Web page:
Everyone knows Tom Waits is one of those totally essential artists. You know, the ones your older brother or your first serious boyfriend/girlfriend constantly sung the praises of, reminding you that you *have to* listen. Often these artists slip by without due attention in a mixture of defiance and incredulity – how could anything be truly essential? This is a case of those people being right. And only those who have delved into his somewhat vast discography know why. Here’s exhibit A in the argument as to what the big deal is.
This album has been oft-described as sounding as if it were recorded in a cave – a distinct feeling evoked by the creaking, shambling, darker-than-ink atmosphere of which both the primal songwriting and spare production share credit. That statement may give the impression of some Albini-tinged grindingly rough sound, which couldn’t be further from the truth. Despite its medieval surgical title and tough-as-nails demeanor, Bone Machine has a tender, wounded heart at its center. The defiant, rabble-rousing spirit which marshals this ramshackle train of songs may be the only true constant, but what a binding glue it is: no matter the dour subject matter (environmental destruction, murder, etc) this measure of well-earned cocksure aggression ensures a fun, heady time.
If you’ve ever been put off by Wait’s vaudeville tendencies in the past, simply do your best at an attempt to keep those prejudices at bay and allow yourself to take in this dirty, clanging masterpiece of a primal rock juggernaut. This woozy, dark-humored beast will jab your soul through the ribs. You won’t be able to shake it after a full listen. So please, just take a taste of that feel.
[purchase this exquisite album at Amazon or CD Universe]
So I’ve been on somewhat of an instrumental hip-hop kick this year, and Dimlite has been one of the unequivocal gems I’ve discovered. He is Swiss producer extraordinaire, Dimitri Grimm. And here’s a little blurb I found on the label website: “During the week that he was allowed to toy around with this first piece of real gear, he filled a whole tape with all kinds of circling noises and atmospheres with the purpose to make «music to smoke to».” I Like how they put it.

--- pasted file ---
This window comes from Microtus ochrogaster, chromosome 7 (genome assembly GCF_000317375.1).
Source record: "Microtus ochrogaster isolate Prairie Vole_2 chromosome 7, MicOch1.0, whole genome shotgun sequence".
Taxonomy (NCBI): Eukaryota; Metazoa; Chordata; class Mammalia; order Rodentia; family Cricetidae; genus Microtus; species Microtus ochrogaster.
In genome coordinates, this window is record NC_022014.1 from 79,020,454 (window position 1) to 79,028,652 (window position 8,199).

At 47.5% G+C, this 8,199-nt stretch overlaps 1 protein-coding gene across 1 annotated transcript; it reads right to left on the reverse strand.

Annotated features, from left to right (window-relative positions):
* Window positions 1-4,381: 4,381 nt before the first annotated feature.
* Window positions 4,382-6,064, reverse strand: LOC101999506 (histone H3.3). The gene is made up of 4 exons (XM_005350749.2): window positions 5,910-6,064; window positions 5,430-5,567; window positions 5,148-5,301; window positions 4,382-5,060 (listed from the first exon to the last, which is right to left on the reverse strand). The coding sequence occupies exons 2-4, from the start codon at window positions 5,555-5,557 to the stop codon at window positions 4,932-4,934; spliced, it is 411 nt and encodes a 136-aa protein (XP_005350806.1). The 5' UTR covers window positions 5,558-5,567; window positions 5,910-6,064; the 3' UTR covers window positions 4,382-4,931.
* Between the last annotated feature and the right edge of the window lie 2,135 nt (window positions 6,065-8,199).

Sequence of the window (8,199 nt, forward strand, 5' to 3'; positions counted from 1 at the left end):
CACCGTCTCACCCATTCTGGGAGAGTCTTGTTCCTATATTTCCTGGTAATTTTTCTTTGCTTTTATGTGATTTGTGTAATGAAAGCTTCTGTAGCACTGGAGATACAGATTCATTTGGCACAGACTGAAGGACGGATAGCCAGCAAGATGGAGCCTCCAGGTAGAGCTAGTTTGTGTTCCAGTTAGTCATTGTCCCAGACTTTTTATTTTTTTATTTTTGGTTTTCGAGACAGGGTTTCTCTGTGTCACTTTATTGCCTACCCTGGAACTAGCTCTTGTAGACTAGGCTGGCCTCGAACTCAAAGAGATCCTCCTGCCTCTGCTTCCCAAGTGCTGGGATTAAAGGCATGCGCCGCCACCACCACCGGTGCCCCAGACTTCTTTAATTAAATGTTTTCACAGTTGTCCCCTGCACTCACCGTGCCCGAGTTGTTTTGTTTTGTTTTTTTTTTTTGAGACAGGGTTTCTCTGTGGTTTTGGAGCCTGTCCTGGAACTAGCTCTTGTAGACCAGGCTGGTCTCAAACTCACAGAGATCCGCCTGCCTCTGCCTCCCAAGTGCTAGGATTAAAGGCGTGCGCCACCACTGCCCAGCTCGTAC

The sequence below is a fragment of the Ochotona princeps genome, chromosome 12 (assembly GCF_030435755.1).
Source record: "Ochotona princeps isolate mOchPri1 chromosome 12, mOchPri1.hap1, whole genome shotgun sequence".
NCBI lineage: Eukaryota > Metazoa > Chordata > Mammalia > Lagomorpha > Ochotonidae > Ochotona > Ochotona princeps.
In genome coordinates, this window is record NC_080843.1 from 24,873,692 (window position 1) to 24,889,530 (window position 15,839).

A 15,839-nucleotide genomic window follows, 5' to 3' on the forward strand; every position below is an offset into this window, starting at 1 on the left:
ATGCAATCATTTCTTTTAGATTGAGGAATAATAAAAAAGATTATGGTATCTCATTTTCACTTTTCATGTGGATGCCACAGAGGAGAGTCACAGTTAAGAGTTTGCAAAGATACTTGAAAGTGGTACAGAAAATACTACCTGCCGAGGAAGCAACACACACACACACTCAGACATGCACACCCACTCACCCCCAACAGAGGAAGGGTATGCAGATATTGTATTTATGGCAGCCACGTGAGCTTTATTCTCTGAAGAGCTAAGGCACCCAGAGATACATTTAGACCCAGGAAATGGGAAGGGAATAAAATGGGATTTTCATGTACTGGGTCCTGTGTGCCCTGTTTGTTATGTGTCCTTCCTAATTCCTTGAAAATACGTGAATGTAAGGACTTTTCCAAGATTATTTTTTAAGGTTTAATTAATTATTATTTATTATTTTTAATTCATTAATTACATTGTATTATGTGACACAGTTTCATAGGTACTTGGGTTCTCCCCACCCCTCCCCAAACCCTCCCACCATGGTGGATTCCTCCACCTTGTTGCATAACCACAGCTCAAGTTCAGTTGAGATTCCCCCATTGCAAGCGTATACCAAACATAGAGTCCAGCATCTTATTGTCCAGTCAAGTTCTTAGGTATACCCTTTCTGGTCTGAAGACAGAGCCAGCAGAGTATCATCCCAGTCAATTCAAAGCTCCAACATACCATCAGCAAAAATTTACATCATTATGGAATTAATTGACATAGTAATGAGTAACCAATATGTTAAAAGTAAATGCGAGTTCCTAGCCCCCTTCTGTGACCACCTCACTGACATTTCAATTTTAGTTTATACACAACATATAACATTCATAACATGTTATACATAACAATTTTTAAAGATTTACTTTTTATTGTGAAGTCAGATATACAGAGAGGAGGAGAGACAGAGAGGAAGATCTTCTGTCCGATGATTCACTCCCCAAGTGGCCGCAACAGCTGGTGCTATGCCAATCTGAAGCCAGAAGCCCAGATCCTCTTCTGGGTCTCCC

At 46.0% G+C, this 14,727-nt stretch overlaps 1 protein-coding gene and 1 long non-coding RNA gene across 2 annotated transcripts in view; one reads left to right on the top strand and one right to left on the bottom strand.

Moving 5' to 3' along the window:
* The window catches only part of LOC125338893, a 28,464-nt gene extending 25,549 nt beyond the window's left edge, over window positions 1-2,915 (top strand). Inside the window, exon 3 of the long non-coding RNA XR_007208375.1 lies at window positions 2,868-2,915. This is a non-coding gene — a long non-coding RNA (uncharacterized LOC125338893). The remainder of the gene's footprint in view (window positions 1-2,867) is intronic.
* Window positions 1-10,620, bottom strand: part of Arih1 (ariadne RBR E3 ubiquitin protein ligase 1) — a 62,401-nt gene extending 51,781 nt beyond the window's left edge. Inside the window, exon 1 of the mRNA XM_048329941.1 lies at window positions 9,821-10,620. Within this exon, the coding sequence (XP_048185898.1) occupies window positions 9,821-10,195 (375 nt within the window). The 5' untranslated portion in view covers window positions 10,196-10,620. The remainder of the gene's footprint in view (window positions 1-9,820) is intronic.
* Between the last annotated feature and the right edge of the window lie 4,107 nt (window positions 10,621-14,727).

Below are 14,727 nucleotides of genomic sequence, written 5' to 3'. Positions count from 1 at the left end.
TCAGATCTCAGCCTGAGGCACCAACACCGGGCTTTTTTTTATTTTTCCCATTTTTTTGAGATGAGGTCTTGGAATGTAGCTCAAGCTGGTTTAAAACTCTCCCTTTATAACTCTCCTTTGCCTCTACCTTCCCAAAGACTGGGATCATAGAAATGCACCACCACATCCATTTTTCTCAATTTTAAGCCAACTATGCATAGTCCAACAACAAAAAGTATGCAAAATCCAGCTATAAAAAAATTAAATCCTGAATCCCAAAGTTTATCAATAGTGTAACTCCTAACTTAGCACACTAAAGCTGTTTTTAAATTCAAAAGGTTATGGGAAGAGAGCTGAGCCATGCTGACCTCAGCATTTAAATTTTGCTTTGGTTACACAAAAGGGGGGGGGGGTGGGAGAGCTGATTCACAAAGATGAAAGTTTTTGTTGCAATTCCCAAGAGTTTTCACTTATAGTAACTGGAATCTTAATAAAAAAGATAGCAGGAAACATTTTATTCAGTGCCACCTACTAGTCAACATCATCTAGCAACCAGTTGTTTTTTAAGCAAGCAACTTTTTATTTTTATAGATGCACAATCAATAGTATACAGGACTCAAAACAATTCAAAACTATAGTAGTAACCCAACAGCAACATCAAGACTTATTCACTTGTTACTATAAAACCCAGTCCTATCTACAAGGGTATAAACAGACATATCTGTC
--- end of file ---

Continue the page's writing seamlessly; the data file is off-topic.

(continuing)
This Is Embracing is one of those albums which may seem cold and distant at first blush, but, as always with these things, is anything but. It is a dubbed- and psyched-out jazz-inflected hip-hop diamond awaiting discovery.
Although placed in the running with current heavyweights like Flying Lotus, Hudson Mohawke, or Samiyam, this album (in my opinion) aspires more to the smoky intellectual, jazzy majesty of a DJ Spooky LP like Optometry or Songs of a Dead Dreamer.
And to be perfectly (and possibly sacreligously) honest, although I wouldn’t place it on the same level, this LP reminds me of a certain DJ Shadow masterpiece. That’s right, Endtroducing… It’s not that I’m comparing the two, but as a reference point, this fits the bill. If you’re into the sound of that now-classic masterpiece of sampling savvy and instrumental finesse, you’re almost certain to enjoy Dimlite‘s creation.
There really isn’t much more I could say at this moment. Sure, I could go on and detail every track but this is one of those albums made for listening all the way through. A track-by-track breakdown is beside the point with music like this. Get brave. Dive in. Now Walk.
[purchase this at Sonar Kollektiv (label) or Amazon]
Since this is the first post on my blog, I feel the need to share one of the truly essential albums in my life. Since I Left You, by The Avalanches.